Unicellular eukaryotic pathogen Leishmania donovani, an intra-macrophage protozoan parasite, on exposure to phagolysosome conditions (PC) of mammalian macrophages, show increased cAMP level and cAMP-dependent protein kinase A (PKA) resulting in resistance to macrophage oxidative burst. In order to have a comprehensive understanding of cAMP signaling and their contribution to infectivity, studies were carried out on all the enzymes associated with cAMP metabolism such as adenylate cyclase, phosphodiesterase, pyrophosphatase and the regulatory and catalytic subunits of PKA. This chapter deals in detail the contribution of these components of cAMP signaling in cAMP homeostasis of the parasite as well as their role on successful host-parasite interaction leading to intracellular parasite survival and establishment of infection. Finally, a discussion is made about how these observations might be exploited for developing drug candidates targeting parasite specific features.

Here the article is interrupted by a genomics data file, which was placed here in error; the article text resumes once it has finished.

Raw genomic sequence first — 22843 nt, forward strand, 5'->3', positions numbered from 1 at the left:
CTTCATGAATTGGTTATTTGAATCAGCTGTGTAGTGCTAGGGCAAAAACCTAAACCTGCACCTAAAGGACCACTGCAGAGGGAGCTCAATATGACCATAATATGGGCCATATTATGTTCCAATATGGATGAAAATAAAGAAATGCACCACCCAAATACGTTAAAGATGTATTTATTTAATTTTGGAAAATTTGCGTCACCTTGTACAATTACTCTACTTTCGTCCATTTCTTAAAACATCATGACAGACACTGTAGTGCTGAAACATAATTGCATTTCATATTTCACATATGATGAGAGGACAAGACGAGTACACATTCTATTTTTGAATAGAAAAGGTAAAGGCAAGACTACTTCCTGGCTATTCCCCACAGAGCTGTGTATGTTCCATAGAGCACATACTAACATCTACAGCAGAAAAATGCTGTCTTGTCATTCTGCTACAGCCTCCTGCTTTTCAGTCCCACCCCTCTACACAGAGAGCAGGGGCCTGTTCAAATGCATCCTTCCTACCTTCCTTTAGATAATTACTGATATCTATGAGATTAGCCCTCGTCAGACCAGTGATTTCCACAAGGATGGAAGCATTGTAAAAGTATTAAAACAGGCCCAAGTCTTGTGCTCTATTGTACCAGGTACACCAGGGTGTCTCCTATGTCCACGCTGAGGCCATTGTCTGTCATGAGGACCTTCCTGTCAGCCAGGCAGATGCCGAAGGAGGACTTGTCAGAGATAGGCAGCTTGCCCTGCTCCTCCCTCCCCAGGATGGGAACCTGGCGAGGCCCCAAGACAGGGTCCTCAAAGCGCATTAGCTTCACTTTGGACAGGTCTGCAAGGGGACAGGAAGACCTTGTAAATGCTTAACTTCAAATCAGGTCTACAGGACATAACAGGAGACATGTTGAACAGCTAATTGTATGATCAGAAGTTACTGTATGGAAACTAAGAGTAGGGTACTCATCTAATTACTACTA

Part of the book: Vector-Borne Diseases
Leishmania, being an intelligent protozoan parasite, modulates the defensive arsenals of the host to create a favorable niche for their survival. When the intracellular parasite is encountered by the host, multimeric complexes of inflammasomes get assembled and activated, thereby leading to genesis of inflammatory response. In order to subvert host defensive strategies, Leishmania utilizes their cyclic adenosine monophosphate (cAMP) and cAMP-induced response to neutralize macrophage oxidative damage. In this chapter, we summarize our current understanding of the mechanisms of inflammasome activation in macrophages and cAMP homeostasis of the parasite, leading to parasite viability within the macrophages and establishment of infection. Furthermore, we took into account, recent progresses in translating these research areas into therapeutic strategies, aimed at combating macrophage associated diseases.
Part of the book: Macrophages